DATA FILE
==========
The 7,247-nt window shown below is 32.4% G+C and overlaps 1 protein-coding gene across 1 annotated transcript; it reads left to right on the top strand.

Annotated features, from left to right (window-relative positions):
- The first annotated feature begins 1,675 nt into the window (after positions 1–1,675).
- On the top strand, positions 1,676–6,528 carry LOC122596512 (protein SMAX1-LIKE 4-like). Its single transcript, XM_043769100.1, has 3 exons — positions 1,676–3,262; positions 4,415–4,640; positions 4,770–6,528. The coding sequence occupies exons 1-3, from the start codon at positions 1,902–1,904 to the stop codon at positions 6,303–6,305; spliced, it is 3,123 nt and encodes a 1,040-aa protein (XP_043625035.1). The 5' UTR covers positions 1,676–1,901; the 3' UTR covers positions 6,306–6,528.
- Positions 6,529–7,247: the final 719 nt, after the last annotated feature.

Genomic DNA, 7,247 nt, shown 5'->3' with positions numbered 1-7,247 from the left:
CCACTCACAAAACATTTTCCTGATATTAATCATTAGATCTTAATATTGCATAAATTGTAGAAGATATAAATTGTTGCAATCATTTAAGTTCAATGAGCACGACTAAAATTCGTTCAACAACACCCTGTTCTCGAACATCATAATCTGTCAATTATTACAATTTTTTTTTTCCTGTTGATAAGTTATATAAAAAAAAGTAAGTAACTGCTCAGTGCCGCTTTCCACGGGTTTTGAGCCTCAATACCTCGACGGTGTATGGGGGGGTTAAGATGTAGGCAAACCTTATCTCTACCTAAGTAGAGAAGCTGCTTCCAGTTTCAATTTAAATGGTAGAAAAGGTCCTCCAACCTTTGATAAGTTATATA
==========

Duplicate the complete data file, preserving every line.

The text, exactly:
The 7,247-nt window shown below is 32.4% G+C and overlaps 1 protein-coding gene across 1 annotated transcript; it reads left to right on the top strand.

Annotated features, from left to right (window-relative positions):
- The first annotated feature begins 1,675 nt into the window (after positions 1–1,675).
- On the top strand, positions 1,676–6,528 carry LOC122596512 (protein SMAX1-LIKE 4-like). Its single transcript, XM_043769100.1, has 3 exons — positions 1,676–3,262; positions 4,415–4,640; positions 4,770–6,528. The coding sequence occupies exons 1-3, from the start codon at positions 1,902–1,904 to the stop codon at positions 6,303–6,305; spliced, it is 3,123 nt and encodes a 1,040-aa protein (XP_043625035.1). The 5' UTR covers positions 1,676–1,901; the 3' UTR covers positions 6,306–6,528.
- Positions 6,529–7,247: the final 719 nt, after the last annotated feature.

Genomic DNA, 7,247 nt, shown 5'->3' with positions numbered 1-7,247 from the left:
CCACTCACAAAACATTTTCCTGATATTAATCATTAGATCTTAATATTGCATAAATTGTAGAAGATATAAATTGTTGCAATCATTTAAGTTCAATGAGCACGACTAAAATTCGTTCAACAACACCCTGTTCTCGAACATCATAATCTGTCAATTATTACAATTTTTTTTTTCCTGTTGATAAGTTATATAAAAAAAAGTAAGTAACTGCTCAGTGCCGCTTTCCACGGGTTTTGAGCCTCAATACCTCGACGGTGTATGGGGGGGTTAAGATGTAGGCAAACCTTATCTCTACCTAAGTAGAGAAGCTGCTTCCAGTTTCAATTTAAATGGTAGAAAAGGTCCTCCAACCTTTGATAAGTTATATA